Skip to main

Tatyana: Financial Services VP Leading with Russian, Spanish & More

Professionals across industries and skill levels are sharing the value of language learning

Portrait photo of Tayana, smiling, with a carved stone fountain behind
Share this page:

Meet Tatyana—Vice President, Credit Card Benefits at Wells Fargo.

I owe to my language skills every job I’ve had.

Languages: Russian, English, Spanish, French (fluent in these four); Italian, Portuguese (intermediate in these two)

Grew Up In: Suburb of Moscow, Russia

College & Majors:

  • Master’s: Middlebury College – Spanish Language & Literature
  • Bachelor's: Morningside College – International Business; Spanish

Study Abroad:

  • as a high school student: United States
  • as a college student: U.K.
  • as a graduate student: Spain
  • as a professional: France

Additional training or certifications: Numerous language courses at Alliance Française de Chicago; Italidea Chicago; Japanese Culture Center, Chicago. I am also a member of Board of Directors at WorldChicago.

How have your language and cultural skills supported and/or enhanced your professional opportunities?

I owe to my language skills every job I’ve had. Although my professional experience spans across a number of industries—including academia, educational publishing, e-learning, consulting, and financial services—my knowledge of languages has been instrumental in helping me stand out among other candidates.

For example, I got my latest job in credit card product development at a Fortune 100 company thanks to my fluency in Spanish, which other finalists did not have. Since U.S. financial institutions have to communicate about their products to Spanish-speaking communities in their preferred language and want to develop products that are helpful to this segment, there is a strong desire to hire professionals who are familiar with this population and who can speak the language. As part of my job, I get to advocate for Spanish-preferred communities every day and help my company develop credit card products that are the most helpful for them.

Since, as language learners, we tend to study abroad and travel, I learned how to listen to other people who are not like me and appreciate and get excited about different ways of doing things. The empathy I developed while making friends from across the world helps me to successfully lead projects at work, while forming strong partnerships with people who are different than me.

What advice would you share with current language learners or those considering studying a language?

Studying a language is one of the most beautiful things in life. It helps us connect with people who are different than us, learn to celebrate our differences, and feel part of something greater than ourselves. People who get to experience this first-hand are happy people because they are always experiencing the excitement and energy of new people and things.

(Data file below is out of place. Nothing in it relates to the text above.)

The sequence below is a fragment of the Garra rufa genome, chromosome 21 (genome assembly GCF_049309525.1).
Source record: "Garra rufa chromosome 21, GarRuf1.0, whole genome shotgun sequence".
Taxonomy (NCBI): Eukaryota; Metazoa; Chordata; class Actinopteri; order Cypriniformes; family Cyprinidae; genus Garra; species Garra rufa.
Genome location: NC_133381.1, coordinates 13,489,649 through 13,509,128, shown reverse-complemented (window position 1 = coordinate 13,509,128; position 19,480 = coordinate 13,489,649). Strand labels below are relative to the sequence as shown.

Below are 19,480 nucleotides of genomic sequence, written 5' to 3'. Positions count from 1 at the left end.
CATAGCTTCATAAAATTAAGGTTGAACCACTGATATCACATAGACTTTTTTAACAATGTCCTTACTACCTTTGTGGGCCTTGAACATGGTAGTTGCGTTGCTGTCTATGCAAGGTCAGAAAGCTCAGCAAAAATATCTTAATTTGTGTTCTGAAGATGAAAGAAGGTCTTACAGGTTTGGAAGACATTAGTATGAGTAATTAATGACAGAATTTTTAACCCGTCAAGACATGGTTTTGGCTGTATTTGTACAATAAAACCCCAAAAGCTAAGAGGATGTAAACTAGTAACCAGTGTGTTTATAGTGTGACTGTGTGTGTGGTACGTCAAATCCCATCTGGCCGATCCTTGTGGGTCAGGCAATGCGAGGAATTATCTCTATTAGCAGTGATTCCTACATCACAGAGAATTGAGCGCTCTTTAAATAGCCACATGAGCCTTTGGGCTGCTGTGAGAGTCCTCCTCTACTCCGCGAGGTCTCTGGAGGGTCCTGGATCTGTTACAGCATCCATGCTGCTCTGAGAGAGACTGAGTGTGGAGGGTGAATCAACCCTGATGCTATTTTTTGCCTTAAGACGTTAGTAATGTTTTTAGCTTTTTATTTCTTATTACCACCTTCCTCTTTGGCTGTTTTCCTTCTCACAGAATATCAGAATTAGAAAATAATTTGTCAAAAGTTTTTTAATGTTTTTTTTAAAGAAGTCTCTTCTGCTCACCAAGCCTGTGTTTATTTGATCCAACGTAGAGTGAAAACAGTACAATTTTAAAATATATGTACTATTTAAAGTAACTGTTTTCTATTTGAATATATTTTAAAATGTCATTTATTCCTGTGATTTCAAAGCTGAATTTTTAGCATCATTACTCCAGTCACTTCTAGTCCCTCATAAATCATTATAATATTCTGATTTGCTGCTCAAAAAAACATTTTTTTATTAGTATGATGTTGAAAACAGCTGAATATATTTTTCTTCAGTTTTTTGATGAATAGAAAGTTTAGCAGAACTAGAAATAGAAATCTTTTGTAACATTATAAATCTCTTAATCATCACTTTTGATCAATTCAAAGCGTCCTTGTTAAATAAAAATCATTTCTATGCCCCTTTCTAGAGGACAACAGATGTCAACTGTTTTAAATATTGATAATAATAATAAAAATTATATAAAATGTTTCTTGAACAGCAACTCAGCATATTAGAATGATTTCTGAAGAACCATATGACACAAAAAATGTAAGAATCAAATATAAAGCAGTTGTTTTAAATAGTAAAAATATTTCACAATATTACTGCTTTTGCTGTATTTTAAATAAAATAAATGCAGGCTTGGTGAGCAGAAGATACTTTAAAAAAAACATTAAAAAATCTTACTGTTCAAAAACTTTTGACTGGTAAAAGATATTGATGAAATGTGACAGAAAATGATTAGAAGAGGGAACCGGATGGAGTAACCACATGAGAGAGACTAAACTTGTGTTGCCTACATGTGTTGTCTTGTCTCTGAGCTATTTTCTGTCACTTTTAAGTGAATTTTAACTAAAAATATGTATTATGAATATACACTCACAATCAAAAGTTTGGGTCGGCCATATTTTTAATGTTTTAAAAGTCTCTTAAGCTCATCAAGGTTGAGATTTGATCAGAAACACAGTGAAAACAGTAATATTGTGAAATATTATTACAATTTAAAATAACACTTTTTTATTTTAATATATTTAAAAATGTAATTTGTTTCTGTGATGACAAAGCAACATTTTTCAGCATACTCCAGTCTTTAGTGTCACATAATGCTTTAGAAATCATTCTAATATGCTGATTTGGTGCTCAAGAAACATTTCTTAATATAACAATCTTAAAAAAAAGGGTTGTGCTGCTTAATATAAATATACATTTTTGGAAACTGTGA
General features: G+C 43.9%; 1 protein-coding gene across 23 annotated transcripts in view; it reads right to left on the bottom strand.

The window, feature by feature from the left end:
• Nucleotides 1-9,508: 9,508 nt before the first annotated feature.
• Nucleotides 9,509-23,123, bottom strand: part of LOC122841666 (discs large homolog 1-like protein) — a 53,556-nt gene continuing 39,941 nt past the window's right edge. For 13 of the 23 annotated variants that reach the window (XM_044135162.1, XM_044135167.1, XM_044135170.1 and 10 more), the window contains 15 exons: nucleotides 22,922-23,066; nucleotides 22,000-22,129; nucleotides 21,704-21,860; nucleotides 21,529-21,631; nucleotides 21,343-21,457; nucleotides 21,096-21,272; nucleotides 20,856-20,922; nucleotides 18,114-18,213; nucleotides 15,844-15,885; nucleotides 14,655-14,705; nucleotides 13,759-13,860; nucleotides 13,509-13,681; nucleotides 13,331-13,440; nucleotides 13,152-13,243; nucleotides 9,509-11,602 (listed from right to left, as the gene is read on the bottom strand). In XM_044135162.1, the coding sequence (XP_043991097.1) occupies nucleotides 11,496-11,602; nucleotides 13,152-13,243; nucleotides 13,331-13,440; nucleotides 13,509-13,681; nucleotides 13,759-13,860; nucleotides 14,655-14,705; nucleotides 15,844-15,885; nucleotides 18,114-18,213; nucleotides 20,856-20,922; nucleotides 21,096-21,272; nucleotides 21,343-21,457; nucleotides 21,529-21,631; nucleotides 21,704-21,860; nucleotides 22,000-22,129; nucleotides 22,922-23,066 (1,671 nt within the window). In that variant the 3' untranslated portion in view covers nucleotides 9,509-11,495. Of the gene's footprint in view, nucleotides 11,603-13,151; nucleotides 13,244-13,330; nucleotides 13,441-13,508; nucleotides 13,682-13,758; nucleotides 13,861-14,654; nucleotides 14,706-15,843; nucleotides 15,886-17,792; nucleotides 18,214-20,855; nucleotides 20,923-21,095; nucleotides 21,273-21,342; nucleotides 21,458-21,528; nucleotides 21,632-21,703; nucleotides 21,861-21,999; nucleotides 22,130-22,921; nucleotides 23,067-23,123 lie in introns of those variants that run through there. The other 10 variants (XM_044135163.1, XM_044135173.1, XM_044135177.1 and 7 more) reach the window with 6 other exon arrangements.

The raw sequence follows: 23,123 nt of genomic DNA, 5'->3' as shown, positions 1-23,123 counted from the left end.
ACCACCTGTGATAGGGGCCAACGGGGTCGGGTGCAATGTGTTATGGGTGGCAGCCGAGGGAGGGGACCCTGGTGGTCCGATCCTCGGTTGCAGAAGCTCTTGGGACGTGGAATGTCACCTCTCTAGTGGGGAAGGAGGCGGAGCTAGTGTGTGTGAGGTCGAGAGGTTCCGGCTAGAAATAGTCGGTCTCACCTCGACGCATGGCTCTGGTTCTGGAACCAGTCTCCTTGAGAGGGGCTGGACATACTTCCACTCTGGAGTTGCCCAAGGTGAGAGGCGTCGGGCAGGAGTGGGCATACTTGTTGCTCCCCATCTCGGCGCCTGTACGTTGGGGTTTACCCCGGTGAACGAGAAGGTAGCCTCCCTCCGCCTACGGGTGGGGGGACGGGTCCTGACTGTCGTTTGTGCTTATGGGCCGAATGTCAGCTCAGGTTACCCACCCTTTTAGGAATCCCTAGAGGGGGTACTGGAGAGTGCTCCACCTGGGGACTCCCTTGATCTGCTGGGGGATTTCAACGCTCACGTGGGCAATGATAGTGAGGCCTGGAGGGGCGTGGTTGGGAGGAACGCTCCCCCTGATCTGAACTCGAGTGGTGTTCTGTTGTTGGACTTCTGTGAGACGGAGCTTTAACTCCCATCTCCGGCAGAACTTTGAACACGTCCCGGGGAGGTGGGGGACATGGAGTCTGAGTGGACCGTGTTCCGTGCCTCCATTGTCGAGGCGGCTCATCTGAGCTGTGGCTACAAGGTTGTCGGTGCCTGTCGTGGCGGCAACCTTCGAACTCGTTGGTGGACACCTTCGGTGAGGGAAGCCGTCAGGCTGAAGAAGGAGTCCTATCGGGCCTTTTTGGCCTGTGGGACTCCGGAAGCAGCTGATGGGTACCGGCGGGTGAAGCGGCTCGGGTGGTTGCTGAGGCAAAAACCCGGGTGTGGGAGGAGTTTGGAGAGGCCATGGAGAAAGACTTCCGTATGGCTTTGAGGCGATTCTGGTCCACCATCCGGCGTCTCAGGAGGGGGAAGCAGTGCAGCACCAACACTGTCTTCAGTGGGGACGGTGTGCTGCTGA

Learn as many languages as you can and keep connecting with others who are different than you! Watch your life become more enriched every day.

It’s often said that English is the language of global business, and because of that, language skills aren’t necessary to succeed. Do you agree or disagree? Why?

I disagree because my personal story proved this to not be true. While you certainly can get by with only speaking English, you will miss out on being able to fully understand your target market in another country and on being able to form stronger and deeper relationships with your colleagues, partners, and clients from other cultures. I believe that without speaking the language of another culture, you won’t be able to fully understand its people. Try speaking to someone from another culture in their native language, and you will discover firsthand the magic of connecting with someone in their language.

Do you have an interesting, moving, or humorous anecdote featuring your language skills to share?

On a recent trip to Sweden, I went to the pharmacy to buy some toothpaste. I don’t speak Swedish but was sure to learn the basics for my trip. While at the register, the cashier and I greeted each other in Swedish, and said our “thank you/you are welcome,” also in Swedish. My son, who was with me, exclaimed: “Mom, the entire conversation was in Swedish!”

While seemingly insignificant, this experience made me feel like a local and that I belonged. This is probably why I love to travel—with just a handful of phrases, you can feel like a local, no matter where in the world you are!

Check out our Connect with Russian and Connect with Nordic Languages pages—or explore another language of your choosing—for information about university programs, scholarship opportunities, testimonials, and more!

Then tell us how you put your language skills to work @LangConnectsFdn on social media.

Know a multilingual professional who's using language skills in their work or career? Refer them to us for consideration in an upcoming Professional Profile.